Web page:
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FGFR Breast Cancer

FGFR Breast Cancer

In Fibroblast Growth Factor Receptor (FGFR) Breast Cancer, and multiple other cancers, the fibroblast growth factor receptor tends to be dysregulated. Various classes of FGFR inhibitors are under clinical development for different tumor types, including breast cancer.

It appears that the irregular signal transmission in FGFR Breast Cancer patients plays an important role in tumor development and progression. According to numerous studies, it has been proven that deregulation of the tyrosine kinase growth factor receptors is a common oncogenic event in breast cancer.

What is a Growth Factor Receptor?

In the most general terms, cells must meet stimuli, such as hormones and growth factors, coming from the external environment on the cell surface, in order to carry out vital functions. The message they receive from these warnings must also be transmitted to the cell. The structures on the cell surface to which molecules coming from the external environment bind to the cells are called receptors. Some receptors are found in the cytoplasm or nucleus inside the cell, not on the cell surface.

The receptors to which growth factors that support cell division bind are called growth factor receptors. Growth factors in the microenvironment outside of the cell binds to the growth factor receptor and enables the receptor to become active.

The receptor has a tyrosine kinase domain inside the cell. These regions enable a number of intracellular proteins to be activated. The signals received from the outer part of the cell, by means of proteins, are then transmitted via internal signaling pathways to affect cell function. Proteins that bind to certain regions of DNA enable genes related to cell proliferation, differentiation, and other vital activities to be activated.

FGFR Breast Cancer Relationship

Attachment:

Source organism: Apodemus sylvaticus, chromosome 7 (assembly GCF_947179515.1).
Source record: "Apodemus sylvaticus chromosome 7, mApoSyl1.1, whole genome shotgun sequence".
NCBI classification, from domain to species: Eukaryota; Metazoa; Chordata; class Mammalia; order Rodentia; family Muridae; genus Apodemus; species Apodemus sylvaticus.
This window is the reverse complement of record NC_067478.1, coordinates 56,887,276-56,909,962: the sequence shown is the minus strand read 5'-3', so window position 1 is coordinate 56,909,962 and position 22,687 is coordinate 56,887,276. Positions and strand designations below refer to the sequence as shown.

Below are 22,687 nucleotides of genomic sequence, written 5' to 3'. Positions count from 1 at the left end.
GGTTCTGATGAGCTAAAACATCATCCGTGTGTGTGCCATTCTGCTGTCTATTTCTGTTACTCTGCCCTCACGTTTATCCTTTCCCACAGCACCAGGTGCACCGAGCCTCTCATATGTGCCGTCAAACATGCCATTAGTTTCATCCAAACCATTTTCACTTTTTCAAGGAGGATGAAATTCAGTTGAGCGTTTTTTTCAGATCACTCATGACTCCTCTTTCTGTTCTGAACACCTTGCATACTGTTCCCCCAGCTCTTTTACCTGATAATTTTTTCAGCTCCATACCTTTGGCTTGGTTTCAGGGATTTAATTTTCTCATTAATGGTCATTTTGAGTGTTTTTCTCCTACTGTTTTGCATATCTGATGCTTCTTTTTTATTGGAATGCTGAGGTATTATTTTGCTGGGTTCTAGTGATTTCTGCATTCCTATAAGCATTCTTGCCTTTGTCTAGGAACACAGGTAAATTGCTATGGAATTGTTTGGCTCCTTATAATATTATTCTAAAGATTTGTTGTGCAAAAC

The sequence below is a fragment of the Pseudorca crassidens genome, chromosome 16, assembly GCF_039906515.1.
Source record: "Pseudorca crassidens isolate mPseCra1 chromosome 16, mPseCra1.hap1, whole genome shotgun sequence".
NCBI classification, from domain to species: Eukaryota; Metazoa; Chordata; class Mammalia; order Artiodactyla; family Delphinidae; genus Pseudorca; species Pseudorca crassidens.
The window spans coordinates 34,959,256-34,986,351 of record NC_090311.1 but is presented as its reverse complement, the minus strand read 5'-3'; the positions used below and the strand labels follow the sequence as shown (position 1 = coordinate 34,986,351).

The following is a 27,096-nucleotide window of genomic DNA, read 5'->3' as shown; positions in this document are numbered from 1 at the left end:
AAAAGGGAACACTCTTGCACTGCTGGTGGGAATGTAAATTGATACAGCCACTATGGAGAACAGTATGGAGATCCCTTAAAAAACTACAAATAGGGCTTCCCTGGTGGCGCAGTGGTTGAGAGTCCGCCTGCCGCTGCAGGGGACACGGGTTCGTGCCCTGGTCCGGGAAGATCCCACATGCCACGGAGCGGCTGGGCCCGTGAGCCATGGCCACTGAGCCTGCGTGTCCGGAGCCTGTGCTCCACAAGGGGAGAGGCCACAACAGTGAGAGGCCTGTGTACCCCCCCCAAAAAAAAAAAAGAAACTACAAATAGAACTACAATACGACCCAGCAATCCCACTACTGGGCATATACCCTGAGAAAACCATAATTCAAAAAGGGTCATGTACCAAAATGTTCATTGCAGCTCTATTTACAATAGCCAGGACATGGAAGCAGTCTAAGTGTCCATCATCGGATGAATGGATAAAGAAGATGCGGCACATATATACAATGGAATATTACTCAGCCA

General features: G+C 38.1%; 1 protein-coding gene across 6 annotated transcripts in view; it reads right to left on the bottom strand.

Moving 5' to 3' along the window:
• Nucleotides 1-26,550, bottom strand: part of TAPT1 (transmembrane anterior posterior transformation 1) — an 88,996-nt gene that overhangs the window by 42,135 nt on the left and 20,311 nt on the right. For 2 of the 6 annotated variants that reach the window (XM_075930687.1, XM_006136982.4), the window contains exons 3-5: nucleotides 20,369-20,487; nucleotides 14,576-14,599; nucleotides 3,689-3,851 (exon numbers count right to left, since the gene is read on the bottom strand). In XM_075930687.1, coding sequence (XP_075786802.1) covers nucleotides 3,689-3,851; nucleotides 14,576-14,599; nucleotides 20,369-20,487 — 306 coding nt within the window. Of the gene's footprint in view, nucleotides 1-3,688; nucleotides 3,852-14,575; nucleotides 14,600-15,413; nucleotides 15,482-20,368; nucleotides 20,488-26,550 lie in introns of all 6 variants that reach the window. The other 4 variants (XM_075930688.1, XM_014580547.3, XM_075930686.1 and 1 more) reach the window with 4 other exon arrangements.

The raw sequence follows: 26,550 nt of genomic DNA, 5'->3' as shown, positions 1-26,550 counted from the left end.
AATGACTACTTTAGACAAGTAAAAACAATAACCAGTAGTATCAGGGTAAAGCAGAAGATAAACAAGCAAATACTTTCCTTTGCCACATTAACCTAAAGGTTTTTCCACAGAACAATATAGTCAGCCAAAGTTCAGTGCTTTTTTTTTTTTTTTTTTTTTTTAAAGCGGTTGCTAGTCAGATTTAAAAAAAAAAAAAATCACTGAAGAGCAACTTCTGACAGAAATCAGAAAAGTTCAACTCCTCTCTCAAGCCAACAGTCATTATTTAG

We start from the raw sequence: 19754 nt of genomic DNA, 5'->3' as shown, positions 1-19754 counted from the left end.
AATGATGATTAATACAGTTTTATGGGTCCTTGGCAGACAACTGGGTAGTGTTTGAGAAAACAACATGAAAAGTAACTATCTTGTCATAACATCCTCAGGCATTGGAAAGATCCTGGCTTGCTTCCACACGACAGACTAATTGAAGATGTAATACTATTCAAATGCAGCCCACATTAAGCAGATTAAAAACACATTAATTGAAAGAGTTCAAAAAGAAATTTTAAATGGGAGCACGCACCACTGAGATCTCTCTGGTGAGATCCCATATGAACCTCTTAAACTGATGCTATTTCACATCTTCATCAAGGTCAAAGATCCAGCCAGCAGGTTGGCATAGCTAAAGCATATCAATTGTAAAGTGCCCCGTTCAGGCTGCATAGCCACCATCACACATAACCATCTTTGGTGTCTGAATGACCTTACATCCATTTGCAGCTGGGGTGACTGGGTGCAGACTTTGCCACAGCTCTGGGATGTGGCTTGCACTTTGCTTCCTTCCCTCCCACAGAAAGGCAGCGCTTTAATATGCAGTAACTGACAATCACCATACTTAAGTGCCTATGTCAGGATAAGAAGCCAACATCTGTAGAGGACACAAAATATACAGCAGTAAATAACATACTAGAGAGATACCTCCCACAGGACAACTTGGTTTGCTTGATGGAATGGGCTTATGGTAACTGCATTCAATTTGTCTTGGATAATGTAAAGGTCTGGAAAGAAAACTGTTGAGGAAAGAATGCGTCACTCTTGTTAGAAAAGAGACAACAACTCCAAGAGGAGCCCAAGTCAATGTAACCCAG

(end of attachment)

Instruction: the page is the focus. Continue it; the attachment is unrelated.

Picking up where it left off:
During normal cell functioning, growth factor receptors become active in certain situations and allow the cell to reproduce. However, with the accumulation of DNA damage or mutation, changes occur in the receptors. As a result of these changes, the receptor becomes constantly active and sends a continuous proliferation signal to the cell. In this case, cancerous cell formation occurs.

The fibroblast growth factor receptor (FGFR) family includes five transmembrane receptors with tyrosine kinase activity in all receptors except for one. Substantial research on cancer cells confirm the essential role of FGFR signaling in cancer cell proliferation, angiogenesis, and survival. According to the results of these targeted clinical treatment studies, focus on FGFR inhibitors in breast cancer are ongoing.

Breast cancer is a complex disease and some molecular factors regulate its progression. Fibroblast growth factor receptor signaling is often erratic in many cancers, including breast cancer. Because FGFR signals are involved in the pathogenesis and progression of tumors, FGFR targeted agents reveal a potential therapeutic option for breast cancer patients.

With the development of genetic testing techniques, mutations in the genes that enable the production of receptors have been identified and drugs are being produced for these mutations. Targeted drugs bind to mutated receptors and growth factors, preventing the cancer cell from growing aggressively


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